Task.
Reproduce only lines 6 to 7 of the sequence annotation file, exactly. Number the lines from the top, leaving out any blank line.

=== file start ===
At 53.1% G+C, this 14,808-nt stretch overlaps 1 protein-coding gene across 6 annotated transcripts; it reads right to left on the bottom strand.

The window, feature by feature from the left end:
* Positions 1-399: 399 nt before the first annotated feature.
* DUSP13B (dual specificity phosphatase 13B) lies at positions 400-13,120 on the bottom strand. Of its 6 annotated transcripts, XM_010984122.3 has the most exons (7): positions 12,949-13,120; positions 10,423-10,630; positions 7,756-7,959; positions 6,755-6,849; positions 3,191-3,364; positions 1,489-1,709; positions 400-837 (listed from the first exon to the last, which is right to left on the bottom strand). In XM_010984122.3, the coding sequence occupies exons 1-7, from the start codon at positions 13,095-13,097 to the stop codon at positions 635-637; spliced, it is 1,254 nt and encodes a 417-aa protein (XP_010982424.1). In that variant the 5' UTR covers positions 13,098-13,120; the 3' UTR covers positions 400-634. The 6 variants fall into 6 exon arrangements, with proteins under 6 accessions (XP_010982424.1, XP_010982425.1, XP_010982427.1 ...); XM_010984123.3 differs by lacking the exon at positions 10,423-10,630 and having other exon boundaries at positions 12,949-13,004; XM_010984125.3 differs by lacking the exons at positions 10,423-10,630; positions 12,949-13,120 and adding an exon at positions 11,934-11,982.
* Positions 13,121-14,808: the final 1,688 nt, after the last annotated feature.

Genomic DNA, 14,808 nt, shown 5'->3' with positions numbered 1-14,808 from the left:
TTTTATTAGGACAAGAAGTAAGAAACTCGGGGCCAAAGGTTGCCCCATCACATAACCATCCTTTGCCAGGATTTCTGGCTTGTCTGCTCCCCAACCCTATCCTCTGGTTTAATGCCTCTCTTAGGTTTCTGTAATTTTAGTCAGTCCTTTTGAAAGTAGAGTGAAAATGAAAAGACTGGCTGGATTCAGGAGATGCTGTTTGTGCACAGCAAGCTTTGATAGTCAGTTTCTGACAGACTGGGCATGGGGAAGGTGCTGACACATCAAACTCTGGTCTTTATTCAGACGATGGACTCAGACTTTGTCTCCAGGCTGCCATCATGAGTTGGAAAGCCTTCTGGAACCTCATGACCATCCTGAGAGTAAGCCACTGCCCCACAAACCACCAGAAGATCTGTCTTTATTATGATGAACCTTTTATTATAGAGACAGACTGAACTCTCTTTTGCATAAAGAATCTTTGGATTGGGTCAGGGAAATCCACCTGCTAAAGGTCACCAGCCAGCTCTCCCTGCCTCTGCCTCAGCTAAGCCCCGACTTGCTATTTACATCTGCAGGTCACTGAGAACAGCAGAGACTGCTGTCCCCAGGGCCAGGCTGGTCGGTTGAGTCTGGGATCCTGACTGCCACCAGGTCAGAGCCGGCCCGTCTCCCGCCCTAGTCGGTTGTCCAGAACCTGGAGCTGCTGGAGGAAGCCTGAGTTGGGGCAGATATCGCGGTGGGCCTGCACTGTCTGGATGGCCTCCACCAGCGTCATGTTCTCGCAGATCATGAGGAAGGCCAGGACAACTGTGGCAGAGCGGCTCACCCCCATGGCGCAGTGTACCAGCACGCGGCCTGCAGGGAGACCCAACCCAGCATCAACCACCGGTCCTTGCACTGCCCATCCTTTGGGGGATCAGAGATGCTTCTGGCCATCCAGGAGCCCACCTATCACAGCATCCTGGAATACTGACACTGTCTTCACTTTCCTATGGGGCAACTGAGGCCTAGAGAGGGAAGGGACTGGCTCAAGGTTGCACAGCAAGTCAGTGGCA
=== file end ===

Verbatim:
Genomic DNA, 14,808 nt, shown 5'->3' with positions numbered 1-14,808 from the left:
TTTTATTAGGACAAGAAGTAAGAAACTCGGGGCCAAAGGTTGCCCCATCACATAACCATCCTTTGCCAGGATTTCTGGCTTGTCTGCTCCCCAACCCTATCCTCTGGTTTAATGCCTCTCTTAGGTTTCTGTAATTTTAGTCAGTCCTTTTGAAAGTAGAGTGAAAATGAAAAGACTGGCTGGATTCAGGAGATGCTGTTTGTGCACAGCAAGCTTTGATAGTCAGTTTCTGACAGACTGGGCATGGGGAAGGTGCTGACACATCAAACTCTGGTCTTTATTCAGACGATGGACTCAGACTTTGTCTCCAGGCTGCCATCATGAGTTGGAAAGCCTTCTGGAACCTCATGACCATCCTGAGAGTAAGCCACTGCCCCACAAACCACCAGAAGATCTGTCTTTATTATGATGAACCTTTTATTATAGAGACAGACTGAACTCTCTTTTGCATAAAGAATCTTTGGATTGGGTCAGGGAAATCCACCTGCTAAAGGTCACCAGCCAGCTCTCCCTGCCTCTGCCTCAGCTAAGCCCCGACTTGCTATTTACATCTGCAGGTCACTGAGAACAGCAGAGACTGCTGTCCCCAGGGCCAGGCTGGTCGGTTGAGTCTGGGATCCTGACTGCCACCAGGTCAGAGCCGGCCCGTCTCCCGCCCTAGTCGGTTGTCCAGAACCTGGAGCTGCTGGAGGAAGCCTGAGTTGGGGCAGATATCGCGGTGGGCCTGCACTGTCTGGATGGCCTCCACCAGCGTCATGTTCTCGCAGATCATGAGGAAGGCCAGGACAACTGTGGCAGAGCGGCTCACCCCCATGGCGCAGTGTACCAGCACGCGGCCTGCAGGGAGACCCAACCCAGCATCAACCACCGGTCCTTGCACTGCCCATCCTTTGGGGGATCAGAGATGCTTCTGGCCATCCAGGAGCCCACCTATCACAGCATCCTGGAATACTGACACTGTCTTCACTTTCCTATGGGGCAACTGAGGCCTAGAGAGGGAAGGGACTGGCTCAAGGTTGCACAGCAAGTCAGTGGCA